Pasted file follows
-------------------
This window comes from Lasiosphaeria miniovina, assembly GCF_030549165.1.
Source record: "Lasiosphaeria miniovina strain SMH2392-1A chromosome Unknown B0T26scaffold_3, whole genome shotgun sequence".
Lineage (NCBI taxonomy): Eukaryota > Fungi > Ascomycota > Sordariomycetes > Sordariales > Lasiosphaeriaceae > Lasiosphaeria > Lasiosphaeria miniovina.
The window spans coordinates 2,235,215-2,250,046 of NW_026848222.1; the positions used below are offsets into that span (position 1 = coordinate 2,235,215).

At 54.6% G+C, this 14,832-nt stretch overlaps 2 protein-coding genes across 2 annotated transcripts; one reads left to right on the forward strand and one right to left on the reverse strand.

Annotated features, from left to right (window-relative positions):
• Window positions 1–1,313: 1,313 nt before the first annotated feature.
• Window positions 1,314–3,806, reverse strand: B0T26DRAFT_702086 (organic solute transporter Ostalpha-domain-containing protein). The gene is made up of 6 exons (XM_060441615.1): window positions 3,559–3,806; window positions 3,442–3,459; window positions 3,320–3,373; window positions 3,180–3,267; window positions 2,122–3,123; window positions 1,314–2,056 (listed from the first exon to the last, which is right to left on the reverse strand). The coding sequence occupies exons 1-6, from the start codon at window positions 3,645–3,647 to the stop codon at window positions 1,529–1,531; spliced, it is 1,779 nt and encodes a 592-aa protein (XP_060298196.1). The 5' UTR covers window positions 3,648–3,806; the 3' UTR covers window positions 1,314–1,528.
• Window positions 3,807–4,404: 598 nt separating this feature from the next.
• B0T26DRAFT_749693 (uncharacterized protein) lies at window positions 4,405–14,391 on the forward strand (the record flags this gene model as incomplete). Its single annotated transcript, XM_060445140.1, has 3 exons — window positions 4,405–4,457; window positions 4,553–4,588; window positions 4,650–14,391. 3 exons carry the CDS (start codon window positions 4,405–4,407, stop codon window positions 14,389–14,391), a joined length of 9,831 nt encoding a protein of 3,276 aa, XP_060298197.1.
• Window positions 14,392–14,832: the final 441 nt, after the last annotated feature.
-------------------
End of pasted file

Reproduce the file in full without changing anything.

This window comes from Lasiosphaeria miniovina, assembly GCF_030549165.1.
Source record: "Lasiosphaeria miniovina strain SMH2392-1A chromosome Unknown B0T26scaffold_3, whole genome shotgun sequence".
Lineage (NCBI taxonomy): Eukaryota > Fungi > Ascomycota > Sordariomycetes > Sordariales > Lasiosphaeriaceae > Lasiosphaeria > Lasiosphaeria miniovina.
The window spans coordinates 2,235,215-2,250,046 of NW_026848222.1; the positions used below are offsets into that span (position 1 = coordinate 2,235,215).

At 54.6% G+C, this 14,832-nt stretch overlaps 2 protein-coding genes across 2 annotated transcripts; one reads left to right on the forward strand and one right to left on the reverse strand.

Annotated features, from left to right (window-relative positions):
• Window positions 1–1,313: 1,313 nt before the first annotated feature.
• Window positions 1,314–3,806, reverse strand: B0T26DRAFT_702086 (organic solute transporter Ostalpha-domain-containing protein). The gene is made up of 6 exons (XM_060441615.1): window positions 3,559–3,806; window positions 3,442–3,459; window positions 3,320–3,373; window positions 3,180–3,267; window positions 2,122–3,123; window positions 1,314–2,056 (listed from the first exon to the last, which is right to left on the reverse strand). The coding sequence occupies exons 1-6, from the start codon at window positions 3,645–3,647 to the stop codon at window positions 1,529–1,531; spliced, it is 1,779 nt and encodes a 592-aa protein (XP_060298196.1). The 5' UTR covers window positions 3,648–3,806; the 3' UTR covers window positions 1,314–1,528.
• Window positions 3,807–4,404: 598 nt separating this feature from the next.
• B0T26DRAFT_749693 (uncharacterized protein) lies at window positions 4,405–14,391 on the forward strand (the record flags this gene model as incomplete). Its single annotated transcript, XM_060445140.1, has 3 exons — window positions 4,405–4,457; window positions 4,553–4,588; window positions 4,650–14,391. 3 exons carry the CDS (start codon window positions 4,405–4,407, stop codon window positions 14,389–14,391), a joined length of 9,831 nt encoding a protein of 3,276 aa, XP_060298197.1.
• Window positions 14,392–14,832: the final 441 nt, after the last annotated feature.